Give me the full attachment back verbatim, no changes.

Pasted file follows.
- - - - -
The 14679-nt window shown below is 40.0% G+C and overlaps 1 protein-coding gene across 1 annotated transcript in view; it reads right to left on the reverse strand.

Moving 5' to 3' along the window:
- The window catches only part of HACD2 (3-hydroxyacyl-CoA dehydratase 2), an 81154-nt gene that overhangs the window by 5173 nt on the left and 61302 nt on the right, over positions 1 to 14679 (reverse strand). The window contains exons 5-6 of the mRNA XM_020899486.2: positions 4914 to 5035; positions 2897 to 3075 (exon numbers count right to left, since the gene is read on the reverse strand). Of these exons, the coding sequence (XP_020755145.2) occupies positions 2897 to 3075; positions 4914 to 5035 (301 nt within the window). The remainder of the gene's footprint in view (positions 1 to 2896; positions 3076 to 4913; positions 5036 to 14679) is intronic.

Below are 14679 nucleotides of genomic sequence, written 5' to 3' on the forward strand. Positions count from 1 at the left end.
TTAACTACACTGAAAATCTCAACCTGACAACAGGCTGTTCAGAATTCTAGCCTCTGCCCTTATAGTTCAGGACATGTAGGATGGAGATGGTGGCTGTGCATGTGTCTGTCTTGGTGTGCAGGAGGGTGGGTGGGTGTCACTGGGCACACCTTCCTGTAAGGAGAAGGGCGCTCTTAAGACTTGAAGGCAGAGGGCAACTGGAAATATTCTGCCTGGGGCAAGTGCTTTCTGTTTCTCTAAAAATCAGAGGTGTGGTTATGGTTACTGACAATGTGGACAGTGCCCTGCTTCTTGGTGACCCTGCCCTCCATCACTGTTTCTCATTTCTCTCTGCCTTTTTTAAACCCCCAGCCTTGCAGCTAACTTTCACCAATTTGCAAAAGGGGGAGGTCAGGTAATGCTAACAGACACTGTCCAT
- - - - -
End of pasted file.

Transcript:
The 14679-nt window shown below is 40.0% G+C and overlaps 1 protein-coding gene across 1 annotated transcript in view; it reads right to left on the reverse strand.

Moving 5' to 3' along the window:
- The window catches only part of HACD2 (3-hydroxyacyl-CoA dehydratase 2), an 81154-nt gene that overhangs the window by 5173 nt on the left and 61302 nt on the right, over positions 1 to 14679 (reverse strand). The window contains exons 5-6 of the mRNA XM_020899486.2: positions 4914 to 5035; positions 2897 to 3075 (exon numbers count right to left, since the gene is read on the reverse strand). Of these exons, the coding sequence (XP_020755145.2) occupies positions 2897 to 3075; positions 4914 to 5035 (301 nt within the window). The remainder of the gene's footprint in view (positions 1 to 2896; positions 3076 to 4913; positions 5036 to 14679) is intronic.

Below are 14679 nucleotides of genomic sequence, written 5' to 3' on the forward strand. Positions count from 1 at the left end.
TTAACTACACTGAAAATCTCAACCTGACAACAGGCTGTTCAGAATTCTAGCCTCTGCCCTTATAGTTCAGGACATGTAGGATGGAGATGGTGGCTGTGCATGTGTCTGTCTTGGTGTGCAGGAGGGTGGGTGGGTGTCACTGGGCACACCTTCCTGTAAGGAGAAGGGCGCTCTTAAGACTTGAAGGCAGAGGGCAACTGGAAATATTCTGCCTGGGGCAAGTGCTTTCTGTTTCTCTAAAAATCAGAGGTGTGGTTATGGTTACTGACAATGTGGACAGTGCCCTGCTTCTTGGTGACCCTGCCCTCCATCACTGTTTCTCATTTCTCTCTGCCTTTTTTAAACCCCCAGCCTTGCAGCTAACTTTCACCAATTTGCAAAAGGGGGAGGTCAGGTAATGCTAACAGACACTGTCCAT